When people weep at weddings, they’re mostly overcome with joy. But a few secret tears may also be shed by the bridesmaid who has shelled out $300 from her first-job wages for a dress that makes her look like a stuffed sausage—and a shiny, chartreuse one at that.
As a Stanford MBA student in 2010, Ilana Stern spent a lot of time listening to the woes of brides, family, and friends as they shopped for flowers, caterers, and clothes for the wedding party. Stern concluded that weddings, while wonderful, are also occasions of “acute consumer pain.”
“And where there’s acute consumer pain, there can also be a business opportunity,” says Stern, who was a buyer for department store chain Bloomingdale’s before she came to Stanford.
Stern used her time in business school to lay the groundwork for Weddington Way, the startup she founded shortly after graduating. The San Francisco-based company opened for business in 2012 as a hybrid e-commerce and social media site tailored for engaged millennials. On the “collaborative shopping site,” as Stern describes it, brides can share opinions about dress options and other wedding fare with their bridesmaids and family members.
Stern had found from her many conversations with young Stanford classmates that one of the most prominent pain points of wedding preparations was the choice of the bridesmaids’ dresses. Women’s stories about these dresses are an entrenched part of American folklore and film. If you’ve seen “27 Dresses,” a movie about a serial bridesmaid whose closet is crammed with ghastly getups she’ll never wear again, you get the idea.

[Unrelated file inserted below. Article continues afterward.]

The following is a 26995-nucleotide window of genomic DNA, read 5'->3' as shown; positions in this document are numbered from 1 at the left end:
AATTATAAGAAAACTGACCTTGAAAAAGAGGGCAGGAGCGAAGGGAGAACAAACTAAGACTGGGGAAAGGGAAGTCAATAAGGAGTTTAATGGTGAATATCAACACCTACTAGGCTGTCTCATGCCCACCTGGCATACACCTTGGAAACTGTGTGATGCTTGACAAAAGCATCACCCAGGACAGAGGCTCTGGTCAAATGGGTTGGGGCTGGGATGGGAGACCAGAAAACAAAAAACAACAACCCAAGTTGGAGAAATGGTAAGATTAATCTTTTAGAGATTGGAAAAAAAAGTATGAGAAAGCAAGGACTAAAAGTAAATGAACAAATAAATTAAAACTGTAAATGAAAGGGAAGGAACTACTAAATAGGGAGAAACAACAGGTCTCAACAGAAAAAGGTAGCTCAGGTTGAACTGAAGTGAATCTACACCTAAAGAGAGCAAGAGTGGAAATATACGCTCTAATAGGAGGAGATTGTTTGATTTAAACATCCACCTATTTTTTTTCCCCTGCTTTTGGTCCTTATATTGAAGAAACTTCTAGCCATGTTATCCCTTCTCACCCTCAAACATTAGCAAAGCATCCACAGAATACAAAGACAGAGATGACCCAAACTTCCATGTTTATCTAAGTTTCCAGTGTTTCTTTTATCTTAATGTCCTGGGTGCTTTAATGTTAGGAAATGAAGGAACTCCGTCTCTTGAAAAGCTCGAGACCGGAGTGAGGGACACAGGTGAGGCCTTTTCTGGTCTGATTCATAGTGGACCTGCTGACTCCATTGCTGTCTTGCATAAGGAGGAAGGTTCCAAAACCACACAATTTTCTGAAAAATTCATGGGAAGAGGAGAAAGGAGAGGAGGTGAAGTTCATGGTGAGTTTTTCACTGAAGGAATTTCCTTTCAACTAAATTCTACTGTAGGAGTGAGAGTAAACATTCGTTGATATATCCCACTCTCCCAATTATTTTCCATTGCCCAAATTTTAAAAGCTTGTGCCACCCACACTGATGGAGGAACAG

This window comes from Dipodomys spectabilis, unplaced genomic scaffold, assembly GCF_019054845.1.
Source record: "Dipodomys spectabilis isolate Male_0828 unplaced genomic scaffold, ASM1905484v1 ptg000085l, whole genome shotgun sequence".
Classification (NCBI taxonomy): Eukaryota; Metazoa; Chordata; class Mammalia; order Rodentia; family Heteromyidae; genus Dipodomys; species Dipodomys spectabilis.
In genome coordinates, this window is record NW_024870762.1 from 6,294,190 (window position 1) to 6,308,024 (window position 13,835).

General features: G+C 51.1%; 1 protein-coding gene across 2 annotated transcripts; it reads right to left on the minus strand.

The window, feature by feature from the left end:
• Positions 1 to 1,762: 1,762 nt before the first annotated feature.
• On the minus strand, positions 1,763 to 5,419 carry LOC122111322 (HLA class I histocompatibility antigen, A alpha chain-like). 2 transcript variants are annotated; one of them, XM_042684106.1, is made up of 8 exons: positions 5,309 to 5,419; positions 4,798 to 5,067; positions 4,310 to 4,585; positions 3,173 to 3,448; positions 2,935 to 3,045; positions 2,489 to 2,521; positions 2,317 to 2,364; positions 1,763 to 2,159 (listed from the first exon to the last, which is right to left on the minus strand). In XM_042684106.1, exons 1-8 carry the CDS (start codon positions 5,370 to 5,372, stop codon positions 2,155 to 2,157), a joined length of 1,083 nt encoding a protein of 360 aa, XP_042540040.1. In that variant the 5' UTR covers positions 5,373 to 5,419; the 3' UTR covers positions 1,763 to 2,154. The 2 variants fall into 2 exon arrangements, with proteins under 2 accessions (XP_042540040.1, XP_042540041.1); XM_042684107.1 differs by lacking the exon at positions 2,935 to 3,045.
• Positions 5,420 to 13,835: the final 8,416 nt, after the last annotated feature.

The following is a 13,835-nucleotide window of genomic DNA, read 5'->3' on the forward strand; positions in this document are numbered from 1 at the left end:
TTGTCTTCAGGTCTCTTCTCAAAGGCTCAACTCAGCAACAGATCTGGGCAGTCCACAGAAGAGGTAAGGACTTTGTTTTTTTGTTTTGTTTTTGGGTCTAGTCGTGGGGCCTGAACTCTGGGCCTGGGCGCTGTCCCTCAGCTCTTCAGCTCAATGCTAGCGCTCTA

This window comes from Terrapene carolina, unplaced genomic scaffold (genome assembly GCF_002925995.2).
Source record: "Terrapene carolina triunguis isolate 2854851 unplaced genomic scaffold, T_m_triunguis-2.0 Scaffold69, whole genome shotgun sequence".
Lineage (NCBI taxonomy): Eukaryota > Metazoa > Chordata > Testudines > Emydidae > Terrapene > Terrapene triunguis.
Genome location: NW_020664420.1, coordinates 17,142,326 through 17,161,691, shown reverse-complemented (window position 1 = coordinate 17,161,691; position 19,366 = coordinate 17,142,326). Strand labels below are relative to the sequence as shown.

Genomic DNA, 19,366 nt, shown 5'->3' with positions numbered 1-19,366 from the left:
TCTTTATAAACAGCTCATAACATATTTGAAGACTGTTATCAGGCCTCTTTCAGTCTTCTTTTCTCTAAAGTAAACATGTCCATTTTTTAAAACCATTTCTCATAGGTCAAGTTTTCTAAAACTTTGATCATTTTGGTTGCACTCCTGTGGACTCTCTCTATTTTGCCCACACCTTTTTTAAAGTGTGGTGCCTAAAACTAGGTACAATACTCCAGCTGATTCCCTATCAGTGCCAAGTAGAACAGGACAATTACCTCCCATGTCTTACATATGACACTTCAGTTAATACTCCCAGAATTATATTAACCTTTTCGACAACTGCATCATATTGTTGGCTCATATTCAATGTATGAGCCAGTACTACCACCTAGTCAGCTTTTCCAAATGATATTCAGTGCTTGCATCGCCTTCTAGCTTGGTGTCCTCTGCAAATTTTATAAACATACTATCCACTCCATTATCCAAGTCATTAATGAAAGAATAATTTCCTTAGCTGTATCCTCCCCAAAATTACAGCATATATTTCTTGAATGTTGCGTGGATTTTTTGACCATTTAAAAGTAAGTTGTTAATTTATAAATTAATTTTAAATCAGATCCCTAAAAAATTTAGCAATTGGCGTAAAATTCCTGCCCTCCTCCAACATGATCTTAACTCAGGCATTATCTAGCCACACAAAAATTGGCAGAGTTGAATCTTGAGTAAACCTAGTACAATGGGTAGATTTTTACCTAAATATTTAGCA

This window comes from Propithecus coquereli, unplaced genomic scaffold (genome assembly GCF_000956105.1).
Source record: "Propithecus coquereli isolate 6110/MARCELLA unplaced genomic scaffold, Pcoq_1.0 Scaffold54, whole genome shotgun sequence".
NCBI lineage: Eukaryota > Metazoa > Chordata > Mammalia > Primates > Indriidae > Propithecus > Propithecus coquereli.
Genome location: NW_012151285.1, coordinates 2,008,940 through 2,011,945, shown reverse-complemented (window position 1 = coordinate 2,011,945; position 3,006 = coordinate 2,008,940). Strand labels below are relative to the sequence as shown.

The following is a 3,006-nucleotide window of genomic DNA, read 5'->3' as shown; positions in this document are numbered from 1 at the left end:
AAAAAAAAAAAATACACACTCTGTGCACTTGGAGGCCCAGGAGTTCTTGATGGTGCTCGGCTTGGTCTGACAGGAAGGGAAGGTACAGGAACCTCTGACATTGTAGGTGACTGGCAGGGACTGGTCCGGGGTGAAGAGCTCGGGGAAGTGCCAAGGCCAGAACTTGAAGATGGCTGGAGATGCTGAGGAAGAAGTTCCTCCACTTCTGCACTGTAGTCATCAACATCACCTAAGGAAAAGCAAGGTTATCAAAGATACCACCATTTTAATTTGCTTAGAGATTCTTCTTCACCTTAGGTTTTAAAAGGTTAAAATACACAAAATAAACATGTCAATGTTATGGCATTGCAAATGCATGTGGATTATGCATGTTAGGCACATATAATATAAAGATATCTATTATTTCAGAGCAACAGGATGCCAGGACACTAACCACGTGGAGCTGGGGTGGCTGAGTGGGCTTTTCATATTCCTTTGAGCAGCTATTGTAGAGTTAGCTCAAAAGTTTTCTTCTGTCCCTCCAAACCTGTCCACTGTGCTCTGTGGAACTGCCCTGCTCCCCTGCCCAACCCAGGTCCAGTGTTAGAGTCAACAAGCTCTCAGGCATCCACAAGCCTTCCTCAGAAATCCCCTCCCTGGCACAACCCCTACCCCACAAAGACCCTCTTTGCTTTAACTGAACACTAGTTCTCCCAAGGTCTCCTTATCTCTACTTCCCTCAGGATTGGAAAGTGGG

So Stern chose the bridesmaid’s dress as her first retail offering on Weddington Way. A bride signs up on the site, and creates a shopping cart called a Showroom where she can display her favorite choices from the hundreds of bridesmaids’ dresses offered by the company. She also signs up her bridesmaids, who can then post detailed comments on each of the possible styles and colors. More later about how it works, but Weddington Way’s sales record suggests that the company is gaining traction.
The company sold more than 25,000 dresses in 2013, and had shipped the same number by the midpoint of 2014, Stern says. It just raised a $9 million Series A round led by Javelin Venture Partners of San Francisco, which contributed $4.5 million. Previous investors Battery Ventures, Felicis Ventures and Trinity Ventures joined in the round.
“We ended up writing the largest check we’ve ever written,” says Javelin partner Alex Gurevich. The $125 million fund usually invests $2 million to $4 million in young companies, he says.
Weddington Way is now expanding into accessories, such as earrings and purses, with the aim of becoming a full-service “wedding concierge in the cloud,” Gurevich says. He estimates the U.S. market for bridesmaids’ dresses alone at $2.5 billion, while bridesmaids’ accessories exceed that at $3.5 billion. If the company adds table settings, decorations, linens, and other items for the wedding venue, it can tap into an additional $10 billion market, Gurevich says.
Here’s how Stern evolved her approach to online retailing. She saw an opening for a new kind of bridal outlet that matched the way young women today live and keep in touch with their friends online. While their grandmothers might have made the rounds of numerous stores along with their bridesmaids and mothers, millennial women are more likely to live at a distance from family and friends, Stern says.